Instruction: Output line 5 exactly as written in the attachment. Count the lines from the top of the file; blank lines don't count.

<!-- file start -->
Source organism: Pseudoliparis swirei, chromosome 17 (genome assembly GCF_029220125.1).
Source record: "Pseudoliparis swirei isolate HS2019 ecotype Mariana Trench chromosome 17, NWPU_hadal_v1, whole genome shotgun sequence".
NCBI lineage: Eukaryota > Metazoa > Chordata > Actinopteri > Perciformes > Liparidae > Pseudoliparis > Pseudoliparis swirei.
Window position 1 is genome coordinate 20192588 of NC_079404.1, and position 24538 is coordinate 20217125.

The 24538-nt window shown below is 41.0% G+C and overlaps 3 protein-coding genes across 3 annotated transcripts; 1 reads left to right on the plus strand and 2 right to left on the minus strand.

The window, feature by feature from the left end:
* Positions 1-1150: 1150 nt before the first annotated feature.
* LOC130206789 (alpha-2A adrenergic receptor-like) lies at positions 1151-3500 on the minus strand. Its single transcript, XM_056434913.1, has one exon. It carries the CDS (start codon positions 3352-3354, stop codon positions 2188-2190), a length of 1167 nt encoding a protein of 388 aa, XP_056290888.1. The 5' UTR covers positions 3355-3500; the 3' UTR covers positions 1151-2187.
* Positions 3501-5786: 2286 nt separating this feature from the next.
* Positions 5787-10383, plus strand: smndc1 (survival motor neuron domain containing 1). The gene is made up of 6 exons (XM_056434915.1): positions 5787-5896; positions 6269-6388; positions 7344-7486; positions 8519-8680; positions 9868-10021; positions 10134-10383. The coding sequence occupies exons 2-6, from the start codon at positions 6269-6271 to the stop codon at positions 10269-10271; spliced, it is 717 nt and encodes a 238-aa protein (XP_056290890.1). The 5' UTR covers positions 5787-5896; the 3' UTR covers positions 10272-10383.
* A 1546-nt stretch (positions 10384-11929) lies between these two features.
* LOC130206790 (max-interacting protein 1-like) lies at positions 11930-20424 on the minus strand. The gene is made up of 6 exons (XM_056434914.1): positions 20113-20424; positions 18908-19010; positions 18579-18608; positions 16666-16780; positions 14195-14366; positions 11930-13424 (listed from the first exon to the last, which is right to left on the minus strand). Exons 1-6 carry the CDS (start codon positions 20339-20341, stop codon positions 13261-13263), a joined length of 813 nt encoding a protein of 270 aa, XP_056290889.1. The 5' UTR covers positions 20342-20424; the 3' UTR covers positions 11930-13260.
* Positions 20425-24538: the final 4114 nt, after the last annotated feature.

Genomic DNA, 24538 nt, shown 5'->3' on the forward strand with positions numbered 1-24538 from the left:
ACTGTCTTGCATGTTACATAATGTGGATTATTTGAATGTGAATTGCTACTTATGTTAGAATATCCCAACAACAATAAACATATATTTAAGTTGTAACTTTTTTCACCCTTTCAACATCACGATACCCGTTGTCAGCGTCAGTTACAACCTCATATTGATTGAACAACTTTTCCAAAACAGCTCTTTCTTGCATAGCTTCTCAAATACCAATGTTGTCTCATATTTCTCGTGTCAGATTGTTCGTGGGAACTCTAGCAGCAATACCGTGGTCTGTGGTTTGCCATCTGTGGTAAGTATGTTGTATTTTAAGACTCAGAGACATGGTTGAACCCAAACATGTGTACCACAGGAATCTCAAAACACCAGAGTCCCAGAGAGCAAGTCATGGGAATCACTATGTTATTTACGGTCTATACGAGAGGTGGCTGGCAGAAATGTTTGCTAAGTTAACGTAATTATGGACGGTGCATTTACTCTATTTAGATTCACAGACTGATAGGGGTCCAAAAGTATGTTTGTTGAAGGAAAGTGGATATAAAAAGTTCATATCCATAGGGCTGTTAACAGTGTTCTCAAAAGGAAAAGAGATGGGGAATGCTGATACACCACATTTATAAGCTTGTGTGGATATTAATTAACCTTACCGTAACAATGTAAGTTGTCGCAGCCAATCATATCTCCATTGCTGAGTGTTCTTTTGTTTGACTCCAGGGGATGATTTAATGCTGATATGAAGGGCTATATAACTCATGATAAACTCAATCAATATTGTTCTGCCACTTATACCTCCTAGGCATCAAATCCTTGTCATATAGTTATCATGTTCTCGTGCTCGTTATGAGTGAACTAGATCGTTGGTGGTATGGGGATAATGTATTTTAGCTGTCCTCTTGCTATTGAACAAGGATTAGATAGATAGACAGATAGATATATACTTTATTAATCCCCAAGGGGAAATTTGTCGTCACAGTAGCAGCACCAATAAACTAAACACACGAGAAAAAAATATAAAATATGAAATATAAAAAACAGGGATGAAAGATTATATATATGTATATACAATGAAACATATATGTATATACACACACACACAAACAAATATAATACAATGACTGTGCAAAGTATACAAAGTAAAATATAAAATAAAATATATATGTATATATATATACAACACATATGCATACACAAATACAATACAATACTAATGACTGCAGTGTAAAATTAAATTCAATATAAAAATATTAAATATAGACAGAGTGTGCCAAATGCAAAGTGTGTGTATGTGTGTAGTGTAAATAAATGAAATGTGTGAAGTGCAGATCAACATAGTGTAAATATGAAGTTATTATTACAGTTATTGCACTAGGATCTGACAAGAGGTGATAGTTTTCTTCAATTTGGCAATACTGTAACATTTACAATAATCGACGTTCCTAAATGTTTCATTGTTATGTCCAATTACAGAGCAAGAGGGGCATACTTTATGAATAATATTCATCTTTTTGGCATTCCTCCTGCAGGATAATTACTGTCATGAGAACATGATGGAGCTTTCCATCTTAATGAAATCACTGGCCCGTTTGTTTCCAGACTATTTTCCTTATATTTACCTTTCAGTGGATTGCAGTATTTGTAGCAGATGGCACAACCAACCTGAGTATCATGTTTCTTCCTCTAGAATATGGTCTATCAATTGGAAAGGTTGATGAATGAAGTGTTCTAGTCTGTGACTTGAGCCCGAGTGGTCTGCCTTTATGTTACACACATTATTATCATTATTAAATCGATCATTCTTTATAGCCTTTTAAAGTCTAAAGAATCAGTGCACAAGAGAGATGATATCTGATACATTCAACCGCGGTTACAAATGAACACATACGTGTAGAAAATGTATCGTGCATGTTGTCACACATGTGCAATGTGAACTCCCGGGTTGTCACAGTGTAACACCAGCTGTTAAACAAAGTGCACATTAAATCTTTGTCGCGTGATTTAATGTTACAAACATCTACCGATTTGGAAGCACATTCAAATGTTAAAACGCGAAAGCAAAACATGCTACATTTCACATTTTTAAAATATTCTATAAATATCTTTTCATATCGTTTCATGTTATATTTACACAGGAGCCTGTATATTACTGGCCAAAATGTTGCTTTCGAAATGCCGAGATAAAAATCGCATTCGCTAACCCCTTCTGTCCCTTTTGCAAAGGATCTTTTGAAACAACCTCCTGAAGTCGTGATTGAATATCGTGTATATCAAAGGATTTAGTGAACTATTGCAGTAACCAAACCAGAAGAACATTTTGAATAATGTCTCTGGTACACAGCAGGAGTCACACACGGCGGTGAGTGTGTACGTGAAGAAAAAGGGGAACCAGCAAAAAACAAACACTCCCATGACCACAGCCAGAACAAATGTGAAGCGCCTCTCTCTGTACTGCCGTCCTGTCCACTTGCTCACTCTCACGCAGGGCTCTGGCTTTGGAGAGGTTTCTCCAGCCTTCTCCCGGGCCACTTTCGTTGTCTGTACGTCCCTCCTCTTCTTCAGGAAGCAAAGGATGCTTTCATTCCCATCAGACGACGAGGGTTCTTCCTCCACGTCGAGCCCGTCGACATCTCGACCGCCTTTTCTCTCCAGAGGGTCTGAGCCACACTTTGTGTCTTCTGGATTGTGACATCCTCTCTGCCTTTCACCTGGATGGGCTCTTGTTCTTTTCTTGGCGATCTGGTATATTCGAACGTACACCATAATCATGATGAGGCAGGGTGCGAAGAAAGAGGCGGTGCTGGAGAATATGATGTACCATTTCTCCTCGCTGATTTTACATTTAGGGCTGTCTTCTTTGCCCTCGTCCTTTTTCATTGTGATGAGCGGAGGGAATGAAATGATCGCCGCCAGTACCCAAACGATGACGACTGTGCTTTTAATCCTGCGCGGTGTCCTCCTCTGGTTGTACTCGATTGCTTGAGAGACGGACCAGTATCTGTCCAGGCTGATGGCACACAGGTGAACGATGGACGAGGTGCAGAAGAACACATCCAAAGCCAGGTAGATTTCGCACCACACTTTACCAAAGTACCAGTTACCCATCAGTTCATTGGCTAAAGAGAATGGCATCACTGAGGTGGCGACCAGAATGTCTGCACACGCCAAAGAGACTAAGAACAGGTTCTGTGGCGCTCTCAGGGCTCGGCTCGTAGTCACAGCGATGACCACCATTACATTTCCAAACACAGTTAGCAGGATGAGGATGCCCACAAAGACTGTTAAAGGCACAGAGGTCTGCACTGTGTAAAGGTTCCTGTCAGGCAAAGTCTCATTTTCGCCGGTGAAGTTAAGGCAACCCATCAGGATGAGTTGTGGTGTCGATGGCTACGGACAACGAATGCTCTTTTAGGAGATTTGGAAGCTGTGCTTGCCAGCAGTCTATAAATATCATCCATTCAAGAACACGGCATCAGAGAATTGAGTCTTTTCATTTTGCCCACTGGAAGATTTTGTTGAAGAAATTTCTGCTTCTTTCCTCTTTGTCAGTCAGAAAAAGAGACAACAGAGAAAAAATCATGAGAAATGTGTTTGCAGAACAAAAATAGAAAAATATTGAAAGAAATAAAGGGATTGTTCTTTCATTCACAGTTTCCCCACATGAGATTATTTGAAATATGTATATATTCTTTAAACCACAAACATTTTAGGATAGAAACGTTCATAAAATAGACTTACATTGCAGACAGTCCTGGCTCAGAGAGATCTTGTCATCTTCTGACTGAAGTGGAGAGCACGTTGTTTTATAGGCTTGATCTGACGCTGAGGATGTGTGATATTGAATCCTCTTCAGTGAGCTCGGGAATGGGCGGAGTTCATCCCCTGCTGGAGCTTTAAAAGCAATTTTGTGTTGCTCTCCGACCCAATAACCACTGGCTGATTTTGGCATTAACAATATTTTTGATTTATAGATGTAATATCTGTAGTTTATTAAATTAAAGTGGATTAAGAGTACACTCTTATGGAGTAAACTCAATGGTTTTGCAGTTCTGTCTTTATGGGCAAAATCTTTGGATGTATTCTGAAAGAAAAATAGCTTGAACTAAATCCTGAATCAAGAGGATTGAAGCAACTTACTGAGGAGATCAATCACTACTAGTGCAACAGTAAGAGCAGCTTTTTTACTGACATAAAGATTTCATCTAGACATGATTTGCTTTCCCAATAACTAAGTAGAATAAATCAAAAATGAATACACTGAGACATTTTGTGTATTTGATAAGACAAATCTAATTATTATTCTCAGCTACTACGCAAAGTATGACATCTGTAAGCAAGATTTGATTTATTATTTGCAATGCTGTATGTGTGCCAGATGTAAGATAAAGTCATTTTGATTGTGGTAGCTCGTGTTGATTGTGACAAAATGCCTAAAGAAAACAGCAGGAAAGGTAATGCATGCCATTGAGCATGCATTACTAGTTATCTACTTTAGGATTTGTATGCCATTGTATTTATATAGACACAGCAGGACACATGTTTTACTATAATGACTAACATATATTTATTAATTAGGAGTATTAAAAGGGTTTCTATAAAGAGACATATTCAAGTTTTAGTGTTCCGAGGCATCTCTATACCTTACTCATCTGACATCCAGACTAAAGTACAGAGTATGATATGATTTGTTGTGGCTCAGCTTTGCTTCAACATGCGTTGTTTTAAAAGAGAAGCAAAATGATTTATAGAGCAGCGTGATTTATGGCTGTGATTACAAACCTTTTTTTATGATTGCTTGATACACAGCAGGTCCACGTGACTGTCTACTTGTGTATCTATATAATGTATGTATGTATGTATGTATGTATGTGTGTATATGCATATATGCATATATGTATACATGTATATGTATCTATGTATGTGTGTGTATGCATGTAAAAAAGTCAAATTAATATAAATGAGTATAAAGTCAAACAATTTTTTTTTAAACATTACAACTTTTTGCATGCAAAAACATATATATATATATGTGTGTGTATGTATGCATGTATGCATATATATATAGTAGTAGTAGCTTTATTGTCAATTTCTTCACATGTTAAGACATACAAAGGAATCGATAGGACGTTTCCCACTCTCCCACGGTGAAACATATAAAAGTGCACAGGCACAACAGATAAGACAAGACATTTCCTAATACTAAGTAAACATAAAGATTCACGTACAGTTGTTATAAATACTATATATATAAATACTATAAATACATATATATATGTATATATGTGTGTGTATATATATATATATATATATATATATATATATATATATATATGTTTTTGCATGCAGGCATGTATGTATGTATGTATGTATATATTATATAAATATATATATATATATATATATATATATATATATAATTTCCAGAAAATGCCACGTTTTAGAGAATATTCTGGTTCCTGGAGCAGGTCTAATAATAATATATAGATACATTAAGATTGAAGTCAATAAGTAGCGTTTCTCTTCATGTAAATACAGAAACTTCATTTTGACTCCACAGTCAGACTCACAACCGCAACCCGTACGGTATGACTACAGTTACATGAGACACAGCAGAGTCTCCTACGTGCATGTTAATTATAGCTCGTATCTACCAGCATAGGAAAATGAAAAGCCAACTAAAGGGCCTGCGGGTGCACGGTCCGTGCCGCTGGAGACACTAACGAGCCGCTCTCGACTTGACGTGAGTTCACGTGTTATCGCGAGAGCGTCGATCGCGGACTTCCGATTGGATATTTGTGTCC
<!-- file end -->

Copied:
The 24538-nt window shown below is 41.0% G+C and overlaps 3 protein-coding genes across 3 annotated transcripts; 1 reads left to right on the plus strand and 2 right to left on the minus strand.